Sen. Jim Inhofe (R-OK):
Should we be mad at the executives who are involved in this and who ran a once-great company into the ground? Yes. But that’s not where the blame game ends. That’s not where the buck stops. I know that I will upset some of my colleagues when I remind them, and the American people, that much of the blame should be directed right here, to the members of this body, the U.S. Senate, to the other side of the Capitol in the U.S. House for voting for the original $700 billion bailout.
Sen. Jeff Sessions (R-AL):
The more we proceed with policies whereby the government owns 80% of the stock of a private insurance company — having poured $170 billion of our wealth into it — the more we are inevitably compelled to direct how the company operates, to the point of deciding who their executives should be, what the company’s salary scale should be, or what aircraft it can or cannot have or where or what kind of corporate retreat they may have, and whether or not it can pay bonuses.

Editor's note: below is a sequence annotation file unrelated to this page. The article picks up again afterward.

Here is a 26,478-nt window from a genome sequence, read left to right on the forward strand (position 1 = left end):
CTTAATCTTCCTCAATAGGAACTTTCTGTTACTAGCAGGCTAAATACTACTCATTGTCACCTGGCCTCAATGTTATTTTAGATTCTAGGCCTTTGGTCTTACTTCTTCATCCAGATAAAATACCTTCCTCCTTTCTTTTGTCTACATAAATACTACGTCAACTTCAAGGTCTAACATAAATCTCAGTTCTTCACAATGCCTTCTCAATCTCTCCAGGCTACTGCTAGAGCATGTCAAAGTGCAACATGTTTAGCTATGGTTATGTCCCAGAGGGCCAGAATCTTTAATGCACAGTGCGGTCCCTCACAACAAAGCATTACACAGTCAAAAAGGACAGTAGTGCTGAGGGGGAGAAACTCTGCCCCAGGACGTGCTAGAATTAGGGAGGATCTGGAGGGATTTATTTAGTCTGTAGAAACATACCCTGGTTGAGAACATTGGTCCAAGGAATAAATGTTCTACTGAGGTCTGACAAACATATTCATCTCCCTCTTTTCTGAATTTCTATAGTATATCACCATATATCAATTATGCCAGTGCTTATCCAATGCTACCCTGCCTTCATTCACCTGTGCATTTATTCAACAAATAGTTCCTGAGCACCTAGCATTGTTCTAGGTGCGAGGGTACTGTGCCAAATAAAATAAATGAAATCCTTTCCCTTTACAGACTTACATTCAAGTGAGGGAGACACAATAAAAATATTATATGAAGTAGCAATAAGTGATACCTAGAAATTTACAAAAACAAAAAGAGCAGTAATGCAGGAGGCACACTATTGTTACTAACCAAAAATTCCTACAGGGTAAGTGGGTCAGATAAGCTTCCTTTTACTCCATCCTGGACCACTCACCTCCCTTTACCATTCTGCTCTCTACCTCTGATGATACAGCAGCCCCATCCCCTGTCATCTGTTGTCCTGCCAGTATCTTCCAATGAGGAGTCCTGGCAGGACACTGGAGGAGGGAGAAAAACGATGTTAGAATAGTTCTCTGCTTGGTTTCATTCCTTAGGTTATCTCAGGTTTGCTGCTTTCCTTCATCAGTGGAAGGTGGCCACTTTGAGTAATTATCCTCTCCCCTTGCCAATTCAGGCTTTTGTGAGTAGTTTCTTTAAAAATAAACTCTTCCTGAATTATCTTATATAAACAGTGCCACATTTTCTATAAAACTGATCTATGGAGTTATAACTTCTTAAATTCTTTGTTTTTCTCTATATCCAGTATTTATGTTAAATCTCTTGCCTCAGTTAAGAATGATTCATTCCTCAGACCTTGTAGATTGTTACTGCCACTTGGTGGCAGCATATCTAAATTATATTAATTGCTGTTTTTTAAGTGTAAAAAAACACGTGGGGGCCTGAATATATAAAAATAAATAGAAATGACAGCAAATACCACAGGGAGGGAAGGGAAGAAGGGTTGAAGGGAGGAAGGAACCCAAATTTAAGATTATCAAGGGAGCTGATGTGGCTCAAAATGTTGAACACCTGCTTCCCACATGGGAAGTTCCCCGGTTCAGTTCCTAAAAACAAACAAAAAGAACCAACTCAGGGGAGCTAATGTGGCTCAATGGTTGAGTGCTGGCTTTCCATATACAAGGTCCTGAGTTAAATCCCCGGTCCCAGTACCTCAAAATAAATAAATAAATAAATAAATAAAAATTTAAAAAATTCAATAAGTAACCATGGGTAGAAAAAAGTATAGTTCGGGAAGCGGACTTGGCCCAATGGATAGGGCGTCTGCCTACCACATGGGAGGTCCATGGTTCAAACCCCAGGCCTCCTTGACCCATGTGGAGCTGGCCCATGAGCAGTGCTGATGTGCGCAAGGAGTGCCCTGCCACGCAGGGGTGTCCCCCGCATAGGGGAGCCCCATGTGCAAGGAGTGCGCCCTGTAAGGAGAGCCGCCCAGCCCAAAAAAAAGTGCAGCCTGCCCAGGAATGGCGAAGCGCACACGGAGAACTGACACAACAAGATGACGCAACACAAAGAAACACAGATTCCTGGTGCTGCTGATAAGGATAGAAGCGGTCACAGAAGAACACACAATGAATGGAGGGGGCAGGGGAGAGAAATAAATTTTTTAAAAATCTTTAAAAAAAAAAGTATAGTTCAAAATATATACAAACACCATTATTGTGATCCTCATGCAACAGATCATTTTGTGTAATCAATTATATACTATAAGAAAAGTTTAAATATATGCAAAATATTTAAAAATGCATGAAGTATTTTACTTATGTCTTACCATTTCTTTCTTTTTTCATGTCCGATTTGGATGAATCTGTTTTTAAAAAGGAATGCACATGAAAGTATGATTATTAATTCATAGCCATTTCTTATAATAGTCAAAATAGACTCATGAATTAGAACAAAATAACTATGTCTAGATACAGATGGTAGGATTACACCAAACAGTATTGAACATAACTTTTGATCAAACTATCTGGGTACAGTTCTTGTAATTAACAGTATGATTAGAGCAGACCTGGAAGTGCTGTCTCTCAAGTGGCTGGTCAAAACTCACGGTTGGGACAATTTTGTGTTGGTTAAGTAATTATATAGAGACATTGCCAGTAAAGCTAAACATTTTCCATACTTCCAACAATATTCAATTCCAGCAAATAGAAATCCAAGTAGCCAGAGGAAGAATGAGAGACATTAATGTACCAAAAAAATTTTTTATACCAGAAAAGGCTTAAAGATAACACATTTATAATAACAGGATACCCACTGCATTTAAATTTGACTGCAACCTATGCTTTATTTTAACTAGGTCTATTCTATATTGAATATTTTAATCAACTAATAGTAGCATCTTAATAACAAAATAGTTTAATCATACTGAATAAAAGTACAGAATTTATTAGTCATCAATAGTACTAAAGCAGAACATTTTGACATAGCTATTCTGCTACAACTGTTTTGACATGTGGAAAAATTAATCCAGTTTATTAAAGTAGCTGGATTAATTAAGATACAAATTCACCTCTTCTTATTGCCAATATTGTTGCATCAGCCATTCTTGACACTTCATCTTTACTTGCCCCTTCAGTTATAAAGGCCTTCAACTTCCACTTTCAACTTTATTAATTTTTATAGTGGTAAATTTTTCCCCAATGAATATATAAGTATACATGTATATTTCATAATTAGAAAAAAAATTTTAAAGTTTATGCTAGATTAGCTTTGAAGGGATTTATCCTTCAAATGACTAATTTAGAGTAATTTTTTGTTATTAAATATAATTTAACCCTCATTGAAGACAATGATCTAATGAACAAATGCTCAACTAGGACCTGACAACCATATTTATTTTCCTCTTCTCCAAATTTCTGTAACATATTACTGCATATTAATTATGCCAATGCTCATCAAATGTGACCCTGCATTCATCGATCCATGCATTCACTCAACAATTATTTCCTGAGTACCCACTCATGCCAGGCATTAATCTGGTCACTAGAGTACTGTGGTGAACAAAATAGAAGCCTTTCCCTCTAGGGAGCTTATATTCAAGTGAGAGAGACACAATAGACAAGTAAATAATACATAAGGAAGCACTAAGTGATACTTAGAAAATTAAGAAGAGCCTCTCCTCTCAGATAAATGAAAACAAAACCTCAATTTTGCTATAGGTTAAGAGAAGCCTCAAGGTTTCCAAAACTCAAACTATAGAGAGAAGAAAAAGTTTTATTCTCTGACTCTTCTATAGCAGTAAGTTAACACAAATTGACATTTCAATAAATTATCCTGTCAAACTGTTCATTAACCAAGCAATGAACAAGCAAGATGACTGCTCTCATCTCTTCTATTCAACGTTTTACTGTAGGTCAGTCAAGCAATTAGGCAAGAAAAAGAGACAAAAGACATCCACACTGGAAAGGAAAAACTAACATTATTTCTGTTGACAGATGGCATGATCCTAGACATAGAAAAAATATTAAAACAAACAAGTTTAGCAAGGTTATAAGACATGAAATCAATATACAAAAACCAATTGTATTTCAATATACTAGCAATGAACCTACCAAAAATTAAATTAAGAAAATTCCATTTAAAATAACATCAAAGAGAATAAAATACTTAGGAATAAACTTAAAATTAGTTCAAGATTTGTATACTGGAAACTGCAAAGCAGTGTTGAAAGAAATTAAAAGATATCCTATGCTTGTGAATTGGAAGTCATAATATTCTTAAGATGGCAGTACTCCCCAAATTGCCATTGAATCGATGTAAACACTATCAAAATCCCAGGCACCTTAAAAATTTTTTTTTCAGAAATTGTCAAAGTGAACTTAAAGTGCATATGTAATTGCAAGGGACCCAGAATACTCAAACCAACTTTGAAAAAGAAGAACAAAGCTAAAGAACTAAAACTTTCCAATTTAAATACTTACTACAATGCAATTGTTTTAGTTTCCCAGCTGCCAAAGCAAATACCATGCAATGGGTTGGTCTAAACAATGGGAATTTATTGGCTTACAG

The Heritage Foundation previewed some of these problems in a paper last year titled “Time to End the TARP Bailout Program” and argued that it is a bad idea to allow the Secretary of the Treasury Tim Geithner from “using TARP funds in ways not intended by Congress.” Conservatives in Congress should use the debate over AIG bonuses to abolish the bailouts to protect American capitalism.